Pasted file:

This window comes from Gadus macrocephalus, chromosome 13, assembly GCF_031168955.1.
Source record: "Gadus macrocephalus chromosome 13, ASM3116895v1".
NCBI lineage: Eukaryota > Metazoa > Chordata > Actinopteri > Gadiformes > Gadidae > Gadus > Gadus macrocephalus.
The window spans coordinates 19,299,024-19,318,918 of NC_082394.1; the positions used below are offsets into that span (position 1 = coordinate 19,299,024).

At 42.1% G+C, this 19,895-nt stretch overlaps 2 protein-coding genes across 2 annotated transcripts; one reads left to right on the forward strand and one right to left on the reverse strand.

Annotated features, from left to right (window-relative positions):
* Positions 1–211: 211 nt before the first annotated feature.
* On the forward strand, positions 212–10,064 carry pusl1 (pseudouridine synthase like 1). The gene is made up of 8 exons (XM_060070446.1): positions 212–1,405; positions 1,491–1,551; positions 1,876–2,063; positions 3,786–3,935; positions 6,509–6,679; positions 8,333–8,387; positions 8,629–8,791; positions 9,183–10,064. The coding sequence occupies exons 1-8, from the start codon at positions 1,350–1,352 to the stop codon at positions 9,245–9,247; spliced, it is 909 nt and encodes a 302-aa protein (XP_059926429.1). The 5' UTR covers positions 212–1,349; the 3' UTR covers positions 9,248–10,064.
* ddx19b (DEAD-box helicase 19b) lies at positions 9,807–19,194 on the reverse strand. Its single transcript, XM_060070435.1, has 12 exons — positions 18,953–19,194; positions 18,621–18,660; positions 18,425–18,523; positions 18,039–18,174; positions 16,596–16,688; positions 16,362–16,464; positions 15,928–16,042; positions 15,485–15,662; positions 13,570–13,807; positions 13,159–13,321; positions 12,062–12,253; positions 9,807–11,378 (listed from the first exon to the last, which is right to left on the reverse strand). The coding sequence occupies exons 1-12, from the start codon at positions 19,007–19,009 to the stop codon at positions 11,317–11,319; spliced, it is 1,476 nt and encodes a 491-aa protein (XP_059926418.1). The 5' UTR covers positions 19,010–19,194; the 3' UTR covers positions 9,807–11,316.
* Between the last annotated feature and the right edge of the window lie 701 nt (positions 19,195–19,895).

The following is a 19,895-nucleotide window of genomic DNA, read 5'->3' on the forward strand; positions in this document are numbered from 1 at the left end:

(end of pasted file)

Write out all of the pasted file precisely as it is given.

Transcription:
This window comes from Gadus macrocephalus, chromosome 13, assembly GCF_031168955.1.
Source record: "Gadus macrocephalus chromosome 13, ASM3116895v1".
NCBI lineage: Eukaryota > Metazoa > Chordata > Actinopteri > Gadiformes > Gadidae > Gadus > Gadus macrocephalus.
The window spans coordinates 19,299,024-19,318,918 of NC_082394.1; the positions used below are offsets into that span (position 1 = coordinate 19,299,024).

At 42.1% G+C, this 19,895-nt stretch overlaps 2 protein-coding genes across 2 annotated transcripts; one reads left to right on the forward strand and one right to left on the reverse strand.

Annotated features, from left to right (window-relative positions):
* Positions 1–211: 211 nt before the first annotated feature.
* On the forward strand, positions 212–10,064 carry pusl1 (pseudouridine synthase like 1). The gene is made up of 8 exons (XM_060070446.1): positions 212–1,405; positions 1,491–1,551; positions 1,876–2,063; positions 3,786–3,935; positions 6,509–6,679; positions 8,333–8,387; positions 8,629–8,791; positions 9,183–10,064. The coding sequence occupies exons 1-8, from the start codon at positions 1,350–1,352 to the stop codon at positions 9,245–9,247; spliced, it is 909 nt and encodes a 302-aa protein (XP_059926429.1). The 5' UTR covers positions 212–1,349; the 3' UTR covers positions 9,248–10,064.
* ddx19b (DEAD-box helicase 19b) lies at positions 9,807–19,194 on the reverse strand. Its single transcript, XM_060070435.1, has 12 exons — positions 18,953–19,194; positions 18,621–18,660; positions 18,425–18,523; positions 18,039–18,174; positions 16,596–16,688; positions 16,362–16,464; positions 15,928–16,042; positions 15,485–15,662; positions 13,570–13,807; positions 13,159–13,321; positions 12,062–12,253; positions 9,807–11,378 (listed from the first exon to the last, which is right to left on the reverse strand). The coding sequence occupies exons 1-12, from the start codon at positions 19,007–19,009 to the stop codon at positions 11,317–11,319; spliced, it is 1,476 nt and encodes a 491-aa protein (XP_059926418.1). The 5' UTR covers positions 19,010–19,194; the 3' UTR covers positions 9,807–11,316.
* Between the last annotated feature and the right edge of the window lie 701 nt (positions 19,195–19,895).

The following is a 19,895-nucleotide window of genomic DNA, read 5'->3' on the forward strand; positions in this document are numbered from 1 at the left end: